Council / More parents to benefit from free school meals and higher clothing grants

COUNCILLORS shied away from moving towards implementing free school meals to all Shetland pupils and instead opted to increase clothing grants by 50 per cent while also aligning some payment criteria for free school meals to help low income families.

Following a lengthy debate at the education and families committee on Tuesday morning, councillors also agreed to consider increasing nationally set income ceilings for free meals and school grants to better reflect the high cost of living in Shetland.

A motion by councillor Stephen Leask to offer free school meals to all early years, primary and secondary pupils at an extra cost of £630,000 found some sympathy but no seconder.

Likewise, a move by councillor Tom Morton to implement free school meals for primary six and seven ahead of the Scottish Government doing so found no support.

The committee was discussing a range of options of how best to support families affected by the cost of living crisis.


The meeting heard from council leader Emma Macdonald that none of the options on table were affordable within existing council budgets and that any additional cost had to come from reserves.

Aligning the criteria for free school meals and the clothing grants is set to cost the SIC around £58,000 in lost income as a further 129 pupils will stop paying for their school meals.

The planned 50 per cent increase in clothing grants meanwhile should benefit 470 pupils at an additional cost of £28,330.

Morton said he could not support this way forward as it would have the potential to further stigmatising pupils accessing this support.

However, councillors felt even more uncomfortable with his proposal to implement free school meals for P6 and P7 pupils ahead of the Scottish Government doing likewise ahead of a national policy drive.

Become a supporter of Shetland News


Councillors will now be presented with a more detailed report on the implications of their decision with a view of making these changes early in the new year.

They will also hear on the options available to them around increasing benefits thresholds that would be more meaningful to circumstances in Shetland.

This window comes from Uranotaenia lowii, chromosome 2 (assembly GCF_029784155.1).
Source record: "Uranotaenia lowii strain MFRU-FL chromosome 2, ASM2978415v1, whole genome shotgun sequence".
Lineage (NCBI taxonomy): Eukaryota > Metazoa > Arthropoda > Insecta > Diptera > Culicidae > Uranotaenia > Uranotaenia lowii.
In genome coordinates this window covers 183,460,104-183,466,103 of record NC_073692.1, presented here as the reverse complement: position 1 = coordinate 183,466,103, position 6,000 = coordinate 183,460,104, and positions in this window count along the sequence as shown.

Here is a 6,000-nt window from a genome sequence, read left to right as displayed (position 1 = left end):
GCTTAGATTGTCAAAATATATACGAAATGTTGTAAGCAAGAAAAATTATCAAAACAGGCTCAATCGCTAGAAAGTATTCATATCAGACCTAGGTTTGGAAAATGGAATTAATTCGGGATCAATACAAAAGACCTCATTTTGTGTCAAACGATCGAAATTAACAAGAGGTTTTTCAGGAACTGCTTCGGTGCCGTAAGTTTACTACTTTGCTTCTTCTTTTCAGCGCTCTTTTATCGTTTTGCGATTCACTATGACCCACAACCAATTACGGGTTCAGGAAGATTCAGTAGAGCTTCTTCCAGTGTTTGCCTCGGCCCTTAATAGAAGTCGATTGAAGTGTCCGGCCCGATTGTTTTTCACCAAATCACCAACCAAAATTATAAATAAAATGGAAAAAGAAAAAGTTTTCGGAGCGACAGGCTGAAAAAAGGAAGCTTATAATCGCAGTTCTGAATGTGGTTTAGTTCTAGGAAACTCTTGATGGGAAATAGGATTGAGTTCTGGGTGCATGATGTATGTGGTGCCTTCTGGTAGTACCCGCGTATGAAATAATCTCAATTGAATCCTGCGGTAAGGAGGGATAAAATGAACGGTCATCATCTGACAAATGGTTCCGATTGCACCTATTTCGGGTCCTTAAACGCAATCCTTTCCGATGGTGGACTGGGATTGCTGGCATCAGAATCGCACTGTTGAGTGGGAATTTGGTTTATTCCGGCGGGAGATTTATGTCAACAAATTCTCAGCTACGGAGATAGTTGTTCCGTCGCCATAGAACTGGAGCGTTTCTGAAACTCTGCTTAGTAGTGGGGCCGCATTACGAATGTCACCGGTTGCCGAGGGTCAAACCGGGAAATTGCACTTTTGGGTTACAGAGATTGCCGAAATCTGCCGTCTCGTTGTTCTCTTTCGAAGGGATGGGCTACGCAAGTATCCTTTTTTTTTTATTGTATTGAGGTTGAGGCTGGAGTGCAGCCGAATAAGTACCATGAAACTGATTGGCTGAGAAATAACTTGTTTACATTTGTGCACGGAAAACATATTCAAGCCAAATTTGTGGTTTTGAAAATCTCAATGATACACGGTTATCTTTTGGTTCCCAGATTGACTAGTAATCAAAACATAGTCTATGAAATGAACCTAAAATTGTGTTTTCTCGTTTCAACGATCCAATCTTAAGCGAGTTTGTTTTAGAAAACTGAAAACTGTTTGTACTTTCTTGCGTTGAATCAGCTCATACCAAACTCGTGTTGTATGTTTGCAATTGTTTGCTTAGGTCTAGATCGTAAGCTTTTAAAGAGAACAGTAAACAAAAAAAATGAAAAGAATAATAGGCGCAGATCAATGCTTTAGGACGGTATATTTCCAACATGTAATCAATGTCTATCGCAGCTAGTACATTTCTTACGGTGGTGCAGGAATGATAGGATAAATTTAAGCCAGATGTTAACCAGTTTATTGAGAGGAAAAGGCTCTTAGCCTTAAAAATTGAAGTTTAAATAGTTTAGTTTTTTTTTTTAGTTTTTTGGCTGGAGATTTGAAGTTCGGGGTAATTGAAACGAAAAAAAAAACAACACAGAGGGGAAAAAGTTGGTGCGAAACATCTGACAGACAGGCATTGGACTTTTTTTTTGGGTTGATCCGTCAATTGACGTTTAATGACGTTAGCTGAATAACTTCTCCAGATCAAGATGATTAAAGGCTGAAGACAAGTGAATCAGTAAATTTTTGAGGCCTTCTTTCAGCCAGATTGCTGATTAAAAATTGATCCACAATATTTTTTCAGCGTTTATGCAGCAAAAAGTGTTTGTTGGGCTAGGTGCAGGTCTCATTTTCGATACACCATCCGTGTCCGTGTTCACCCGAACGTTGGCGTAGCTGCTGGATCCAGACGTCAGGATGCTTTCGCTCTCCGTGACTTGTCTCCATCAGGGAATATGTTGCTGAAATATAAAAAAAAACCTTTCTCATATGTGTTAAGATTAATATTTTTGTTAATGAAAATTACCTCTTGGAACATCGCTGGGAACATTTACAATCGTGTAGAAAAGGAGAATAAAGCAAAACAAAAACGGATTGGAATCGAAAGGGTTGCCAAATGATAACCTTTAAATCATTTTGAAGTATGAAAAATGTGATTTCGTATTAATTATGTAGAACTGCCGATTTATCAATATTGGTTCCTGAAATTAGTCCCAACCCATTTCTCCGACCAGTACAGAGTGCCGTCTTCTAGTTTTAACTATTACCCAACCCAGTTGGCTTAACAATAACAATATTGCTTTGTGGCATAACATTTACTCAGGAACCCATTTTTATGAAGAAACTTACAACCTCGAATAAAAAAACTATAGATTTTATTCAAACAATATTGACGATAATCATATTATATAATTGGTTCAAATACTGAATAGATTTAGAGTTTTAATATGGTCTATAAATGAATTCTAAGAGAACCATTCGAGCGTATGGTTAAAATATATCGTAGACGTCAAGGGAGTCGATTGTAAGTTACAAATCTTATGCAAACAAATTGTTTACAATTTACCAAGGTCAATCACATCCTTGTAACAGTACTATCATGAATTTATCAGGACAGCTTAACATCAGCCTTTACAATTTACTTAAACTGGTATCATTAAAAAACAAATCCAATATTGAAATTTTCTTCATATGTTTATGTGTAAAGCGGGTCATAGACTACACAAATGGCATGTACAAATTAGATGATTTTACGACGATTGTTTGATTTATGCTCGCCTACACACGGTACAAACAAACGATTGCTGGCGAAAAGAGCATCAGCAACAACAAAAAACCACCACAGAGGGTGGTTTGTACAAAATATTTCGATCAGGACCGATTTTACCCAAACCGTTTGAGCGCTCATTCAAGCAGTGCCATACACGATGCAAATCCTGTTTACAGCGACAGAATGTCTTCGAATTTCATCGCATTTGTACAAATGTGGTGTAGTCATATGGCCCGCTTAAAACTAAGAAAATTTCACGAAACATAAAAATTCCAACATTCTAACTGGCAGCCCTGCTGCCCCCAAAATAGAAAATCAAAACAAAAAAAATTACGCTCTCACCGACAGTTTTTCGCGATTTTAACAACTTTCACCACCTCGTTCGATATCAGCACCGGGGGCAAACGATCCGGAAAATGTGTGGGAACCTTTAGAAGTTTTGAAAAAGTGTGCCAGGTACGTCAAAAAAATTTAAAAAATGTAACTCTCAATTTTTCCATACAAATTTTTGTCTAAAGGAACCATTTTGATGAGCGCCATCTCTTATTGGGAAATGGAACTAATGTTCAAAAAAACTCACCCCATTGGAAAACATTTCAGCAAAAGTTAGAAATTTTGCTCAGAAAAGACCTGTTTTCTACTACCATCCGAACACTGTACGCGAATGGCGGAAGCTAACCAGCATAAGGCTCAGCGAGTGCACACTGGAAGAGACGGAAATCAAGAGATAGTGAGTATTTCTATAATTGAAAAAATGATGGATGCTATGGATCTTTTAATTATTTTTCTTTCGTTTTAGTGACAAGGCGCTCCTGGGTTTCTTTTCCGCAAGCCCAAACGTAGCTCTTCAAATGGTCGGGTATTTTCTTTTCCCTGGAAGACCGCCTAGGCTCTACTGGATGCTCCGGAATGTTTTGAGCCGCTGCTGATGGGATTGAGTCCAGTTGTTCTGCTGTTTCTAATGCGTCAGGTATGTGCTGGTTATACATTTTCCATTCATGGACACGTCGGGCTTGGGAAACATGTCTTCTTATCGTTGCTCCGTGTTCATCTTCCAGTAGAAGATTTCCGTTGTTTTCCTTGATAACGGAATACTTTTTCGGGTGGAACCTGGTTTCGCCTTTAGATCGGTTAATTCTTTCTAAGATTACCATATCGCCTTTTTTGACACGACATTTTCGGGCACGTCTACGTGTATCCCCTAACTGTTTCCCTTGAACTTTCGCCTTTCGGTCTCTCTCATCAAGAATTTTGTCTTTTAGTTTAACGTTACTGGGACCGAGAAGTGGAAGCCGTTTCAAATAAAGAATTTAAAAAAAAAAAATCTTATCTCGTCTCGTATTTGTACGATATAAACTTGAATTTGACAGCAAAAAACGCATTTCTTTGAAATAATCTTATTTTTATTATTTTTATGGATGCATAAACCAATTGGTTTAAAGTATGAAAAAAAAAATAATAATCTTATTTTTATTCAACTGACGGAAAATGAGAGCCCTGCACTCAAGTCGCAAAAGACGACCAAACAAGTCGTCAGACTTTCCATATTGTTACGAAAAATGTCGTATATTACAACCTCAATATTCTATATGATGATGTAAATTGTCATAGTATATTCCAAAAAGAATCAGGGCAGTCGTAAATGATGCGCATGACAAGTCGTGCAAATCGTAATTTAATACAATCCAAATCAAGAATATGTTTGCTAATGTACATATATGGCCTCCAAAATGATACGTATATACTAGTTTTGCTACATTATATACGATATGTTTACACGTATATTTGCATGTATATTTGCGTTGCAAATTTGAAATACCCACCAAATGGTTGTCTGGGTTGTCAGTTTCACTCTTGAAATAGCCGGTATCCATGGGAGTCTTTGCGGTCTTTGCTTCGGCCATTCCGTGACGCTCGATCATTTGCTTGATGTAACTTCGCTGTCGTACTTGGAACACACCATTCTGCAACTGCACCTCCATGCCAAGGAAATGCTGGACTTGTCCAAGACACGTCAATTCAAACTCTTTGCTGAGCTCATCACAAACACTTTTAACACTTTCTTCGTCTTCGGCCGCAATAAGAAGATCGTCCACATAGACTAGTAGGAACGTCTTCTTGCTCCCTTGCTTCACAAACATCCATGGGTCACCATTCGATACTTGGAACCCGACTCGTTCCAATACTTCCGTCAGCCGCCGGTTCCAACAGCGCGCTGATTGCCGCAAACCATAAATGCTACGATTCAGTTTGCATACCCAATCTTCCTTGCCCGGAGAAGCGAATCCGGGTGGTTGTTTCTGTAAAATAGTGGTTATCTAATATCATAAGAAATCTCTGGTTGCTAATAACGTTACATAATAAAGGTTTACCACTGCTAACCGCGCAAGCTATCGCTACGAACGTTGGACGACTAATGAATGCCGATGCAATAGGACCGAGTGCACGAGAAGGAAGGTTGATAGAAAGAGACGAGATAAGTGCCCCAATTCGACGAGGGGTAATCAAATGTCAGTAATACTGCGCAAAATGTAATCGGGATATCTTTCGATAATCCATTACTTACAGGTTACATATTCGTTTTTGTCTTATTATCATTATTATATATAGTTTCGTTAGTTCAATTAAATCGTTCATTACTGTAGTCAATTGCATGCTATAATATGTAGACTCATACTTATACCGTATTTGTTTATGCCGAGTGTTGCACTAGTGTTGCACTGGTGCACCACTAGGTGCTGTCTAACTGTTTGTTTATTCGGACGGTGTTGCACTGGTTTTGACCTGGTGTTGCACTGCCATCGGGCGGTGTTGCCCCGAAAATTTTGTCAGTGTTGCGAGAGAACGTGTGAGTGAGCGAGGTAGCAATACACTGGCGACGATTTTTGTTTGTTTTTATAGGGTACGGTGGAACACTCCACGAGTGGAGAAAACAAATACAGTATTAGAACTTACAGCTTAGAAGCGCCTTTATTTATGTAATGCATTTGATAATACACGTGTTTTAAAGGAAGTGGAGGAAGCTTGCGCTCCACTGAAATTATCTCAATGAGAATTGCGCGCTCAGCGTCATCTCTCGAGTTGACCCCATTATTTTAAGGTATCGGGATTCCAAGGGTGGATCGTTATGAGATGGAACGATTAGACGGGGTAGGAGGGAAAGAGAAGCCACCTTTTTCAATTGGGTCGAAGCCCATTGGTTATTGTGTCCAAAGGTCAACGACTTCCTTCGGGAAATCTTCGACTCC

Councillor Neil Pearson, who initiated this aspect, described the current national ceiling of £17,005 as laughable and added that anybody in Shetland earning in the low £20,000 should be classed as having to live on a low income.

Become a supporter of Shetland News

Shetland News is asking its many readers to consider start paying for their dose of the latest local news delivered straight to their PC, tablet or mobile phone.

Journalism comes at a price and because that price is not being paid in today’s rapidly changing media world, most publishers - national and local - struggle financially despite very healthy audience figures.

Most online publishers have started charging for access to their websites, others have chosen a different route. Shetland News currently has  over 600 supporters  who are all making small voluntary financial contributions. All funds go towards covering our cost and improving the service further.

Your contribution will ensure Shetland News can: -

  • Bring you the headlines as they happen;
  • Stay editorially independent;
  • Give a voice to the community;
  • Grow site traffic further;
  • Research and publish more in-depth news, including more Shetland Lives features.

If you appreciate what we do and feel strongly about impartial local journalism, then please become a supporter of Shetland News by either making a single payment or monthly subscription.

Support us from as little as £3 per month – it only takes a minute to sign up. Thank you.



Subscribe to a selection of different newsletters from Shetland News, varying from breaking news delivered on the minute, to a weekly round-up of the opinion posts. All delivered straight to your inbox.

Daily Briefing Newsletter Weekly Highlights Newsletter Opinion Newsletter Life in Shetland Newsletter

JavaScript Required

We're sorry, but Shetland News isn't fully functional without JavaScript enabled.
Head over to the help page for instructions on how to enable JavaScript on your browser.

Your Privacy

We use cookies on our site to improve your experience.
By using our service, you agree to our Privacy Policy and Cookie Policy.

Browser is out-of-date

Shetland News isn't fully functional with this version of .
Head over to the help page for instructions on updating your browser for more security, improved speed and the best overall experience on this site.

Interested in Notifications?

Get notifications from Shetland News for important and breaking news.
You can unsubscribe at any time.

Become a supporter of Shetland News

We're committed to ensuring everyone has equitable access to impartial, open and quality local journalism that benefits all residents.

By supporting Shetland News, you play a vital role in ensuring we remain a pivotal resource in supporting the community.

Support us from as little as £3 per month – it only takes a minute to sign up. Thank you.